It appeared a humble beginning, a single house built to launch a new Santa Rosa company. But the sign on the exterior wall Thursday said it all: “Build this home in half the time. Save 20 to 30 percent.”

The craftsman-style home on Montgomery Drive drew the attention Thursday of about 100 dignitaties and other guests as HybridCore Homes marked the completion of its first project. Among other things, the company was celebrating the fact that local builder Charlie Traboulsi not only melded factory manufacturing with onsite construction, but also completed the 1,600 square foot home in a mere 60 days. The total building cost was $147,000, or $92 per square foot, which company officials maintained was far better than with traditional construction methods.

Among those on hand Thursday were state housing deputy director Kim Strange, Mayor Susan Gorin and city Community Development Director Chuck Regalia. Also present were real estate investor Clem Carinalli, local builders Keith and Brenda Christopherson and representatives from one of Warren Buffett’s Berkshire Hathaway subsidiaries, which built the home’s “core” area in its Sacramento factory.

That core included a master bedroom, two bathrooms and a kitchen complete with cherry cabinets, granite countertops and stainless steel appliances. This entire section of the home was factory built and transported to the lot on Montgomery east of Mission Drive, where the rest of the home was built around it.

Strange, the state official, on Thursday presented the company’s partners with a certificate “In Recognition of Innovation in Housing Technology.”

Clint Wilson, one of the company’s four partners, said the next HybridCore home likely will be built in Fort Bragg. The company, he said, is negotiating with a builder seeking 42 such homes for a subdivision in Placerville, and also is in discussions with builders in New Mexico, Tennessee and Pennsylvania.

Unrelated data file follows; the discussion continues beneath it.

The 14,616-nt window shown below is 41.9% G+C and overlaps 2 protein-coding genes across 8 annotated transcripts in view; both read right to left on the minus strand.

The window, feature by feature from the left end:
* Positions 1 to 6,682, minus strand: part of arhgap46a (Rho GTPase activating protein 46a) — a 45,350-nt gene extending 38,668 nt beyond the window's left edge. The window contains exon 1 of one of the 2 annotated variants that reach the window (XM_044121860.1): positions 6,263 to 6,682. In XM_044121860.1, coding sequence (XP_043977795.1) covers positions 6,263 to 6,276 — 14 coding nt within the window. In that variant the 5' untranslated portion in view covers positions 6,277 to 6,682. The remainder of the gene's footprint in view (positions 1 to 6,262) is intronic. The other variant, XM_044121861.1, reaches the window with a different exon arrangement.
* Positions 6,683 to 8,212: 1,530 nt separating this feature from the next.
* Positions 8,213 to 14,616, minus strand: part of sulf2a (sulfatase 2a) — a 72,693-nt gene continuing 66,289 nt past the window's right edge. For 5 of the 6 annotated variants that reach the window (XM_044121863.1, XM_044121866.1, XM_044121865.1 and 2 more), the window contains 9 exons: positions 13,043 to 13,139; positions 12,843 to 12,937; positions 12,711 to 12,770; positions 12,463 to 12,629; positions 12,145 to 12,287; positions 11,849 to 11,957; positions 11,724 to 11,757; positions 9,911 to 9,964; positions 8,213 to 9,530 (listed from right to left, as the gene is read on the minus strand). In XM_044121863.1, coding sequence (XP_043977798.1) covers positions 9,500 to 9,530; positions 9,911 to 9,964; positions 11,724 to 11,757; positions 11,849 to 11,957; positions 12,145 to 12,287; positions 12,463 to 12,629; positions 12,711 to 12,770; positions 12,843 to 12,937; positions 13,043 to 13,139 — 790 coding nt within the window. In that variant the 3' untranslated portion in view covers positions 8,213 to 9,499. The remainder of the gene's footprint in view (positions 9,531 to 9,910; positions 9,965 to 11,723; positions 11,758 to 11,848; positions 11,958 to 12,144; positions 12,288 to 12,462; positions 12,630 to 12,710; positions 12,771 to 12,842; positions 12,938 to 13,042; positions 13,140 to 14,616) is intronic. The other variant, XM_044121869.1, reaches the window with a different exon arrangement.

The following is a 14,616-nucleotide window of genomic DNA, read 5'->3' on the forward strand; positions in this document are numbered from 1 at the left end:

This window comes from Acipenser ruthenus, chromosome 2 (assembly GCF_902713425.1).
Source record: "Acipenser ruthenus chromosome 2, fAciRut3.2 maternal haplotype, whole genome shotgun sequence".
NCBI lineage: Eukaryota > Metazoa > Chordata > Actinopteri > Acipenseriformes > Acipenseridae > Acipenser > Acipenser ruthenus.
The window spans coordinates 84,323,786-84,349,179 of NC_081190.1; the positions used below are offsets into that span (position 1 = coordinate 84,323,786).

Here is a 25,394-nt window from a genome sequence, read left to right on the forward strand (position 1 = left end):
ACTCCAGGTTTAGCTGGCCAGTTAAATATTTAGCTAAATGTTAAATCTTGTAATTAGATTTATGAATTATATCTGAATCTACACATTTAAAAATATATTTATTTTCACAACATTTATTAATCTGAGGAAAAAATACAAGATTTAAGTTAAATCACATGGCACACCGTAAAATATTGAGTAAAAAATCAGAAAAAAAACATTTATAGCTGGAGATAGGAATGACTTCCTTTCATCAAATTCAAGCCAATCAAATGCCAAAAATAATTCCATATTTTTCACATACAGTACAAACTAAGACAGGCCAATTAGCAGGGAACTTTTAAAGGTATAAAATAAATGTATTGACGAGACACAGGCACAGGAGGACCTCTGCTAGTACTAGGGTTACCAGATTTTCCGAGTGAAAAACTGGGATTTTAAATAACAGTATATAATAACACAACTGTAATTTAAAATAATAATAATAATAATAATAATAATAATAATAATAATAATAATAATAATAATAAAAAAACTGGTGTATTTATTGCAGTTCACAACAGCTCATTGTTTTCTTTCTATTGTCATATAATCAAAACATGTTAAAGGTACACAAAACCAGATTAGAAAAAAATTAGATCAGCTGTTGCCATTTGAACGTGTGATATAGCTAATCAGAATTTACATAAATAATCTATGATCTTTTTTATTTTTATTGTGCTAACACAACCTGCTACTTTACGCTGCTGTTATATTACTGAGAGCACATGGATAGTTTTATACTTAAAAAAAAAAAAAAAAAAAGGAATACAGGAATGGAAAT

Wilson, a longtime residential developmer, boldly told the crowd that a decade from now they will be able to say they saw the first completed home of a company that went on to have a national, and possibly international, presence.

The company’s other partners are Young America Homes founder Robert O’Neel, architect Kevin M. Farrell and house designer Shaun Faber. HybridCore’s president and CEO is former Exchange Bank chief executive Barrie Graham.

Along with saving time and money, the company maintains that builders can provide homes of greater quality because of the precision of factory manufacturing and the strength needed for the core to survive the move to the job site.

“It’s so strong you won’t get a squeak in this floor,” said O’Neel as he stood in hallway near the kitchen.

O’Neel, whose company has built more than 10,000 homes, acknowledged times are tough in the home construction industry. But he said builders are ready to build with the factory-built cores, which can be used in more than 80 different floor plans.

“We’ve had builders say, “If you can save me 5 percent, I’ll buy it,” he said.

– Robert Digitale